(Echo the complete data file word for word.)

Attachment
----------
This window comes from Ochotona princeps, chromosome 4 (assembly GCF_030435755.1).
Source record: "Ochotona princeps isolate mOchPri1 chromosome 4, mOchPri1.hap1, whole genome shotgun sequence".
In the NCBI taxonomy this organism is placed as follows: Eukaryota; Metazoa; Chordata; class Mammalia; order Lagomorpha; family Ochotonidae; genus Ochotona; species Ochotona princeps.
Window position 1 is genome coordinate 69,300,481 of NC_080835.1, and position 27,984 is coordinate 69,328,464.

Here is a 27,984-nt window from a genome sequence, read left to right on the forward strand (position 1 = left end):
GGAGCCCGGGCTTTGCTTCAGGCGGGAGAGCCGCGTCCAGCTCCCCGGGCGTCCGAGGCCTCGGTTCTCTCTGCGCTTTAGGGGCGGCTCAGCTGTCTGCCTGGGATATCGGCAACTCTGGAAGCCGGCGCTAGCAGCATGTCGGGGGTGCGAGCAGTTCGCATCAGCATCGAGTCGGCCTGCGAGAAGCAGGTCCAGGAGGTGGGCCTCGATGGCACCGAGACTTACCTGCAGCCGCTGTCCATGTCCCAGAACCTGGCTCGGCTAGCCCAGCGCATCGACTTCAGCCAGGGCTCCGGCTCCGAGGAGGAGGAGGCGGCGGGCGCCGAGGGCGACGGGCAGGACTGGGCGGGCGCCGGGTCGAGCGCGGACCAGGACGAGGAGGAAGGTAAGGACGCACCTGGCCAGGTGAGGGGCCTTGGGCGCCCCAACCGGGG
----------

This window comes from Ochotona princeps, chromosome 4 (assembly GCF_030435755.1).
Source record: "Ochotona princeps isolate mOchPri1 chromosome 4, mOchPri1.hap1, whole genome shotgun sequence".
In the NCBI taxonomy this organism is placed as follows: Eukaryota; Metazoa; Chordata; class Mammalia; order Lagomorpha; family Ochotonidae; genus Ochotona; species Ochotona princeps.
Window position 1 is genome coordinate 69,300,481 of NC_080835.1, and position 27,984 is coordinate 69,328,464.

Here is a 27,984-nt window from a genome sequence, read left to right on the forward strand (position 1 = left end):
GGAGCCCGGGCTTTGCTTCAGGCGGGAGAGCCGCGTCCAGCTCCCCGGGCGTCCGAGGCCTCGGTTCTCTCTGCGCTTTAGGGGCGGCTCAGCTGTCTGCCTGGGATATCGGCAACTCTGGAAGCCGGCGCTAGCAGCATGTCGGGGGTGCGAGCAGTTCGCATCAGCATCGAGTCGGCCTGCGAGAAGCAGGTCCAGGAGGTGGGCCTCGATGGCACCGAGACTTACCTGCAGCCGCTGTCCATGTCCCAGAACCTGGCTCGGCTAGCCCAGCGCATCGACTTCAGCCAGGGCTCCGGCTCCGAGGAGGAGGAGGCGGCGGGCGCCGAGGGCGACGGGCAGGACTGGGCGGGCGCCGGGTCGAGCGCGGACCAGGACGAGGAGGAAGGTAAGGACGCACCTGGCCAGGTGAGGGGCCTTGGGCGCCCCAACCGGGG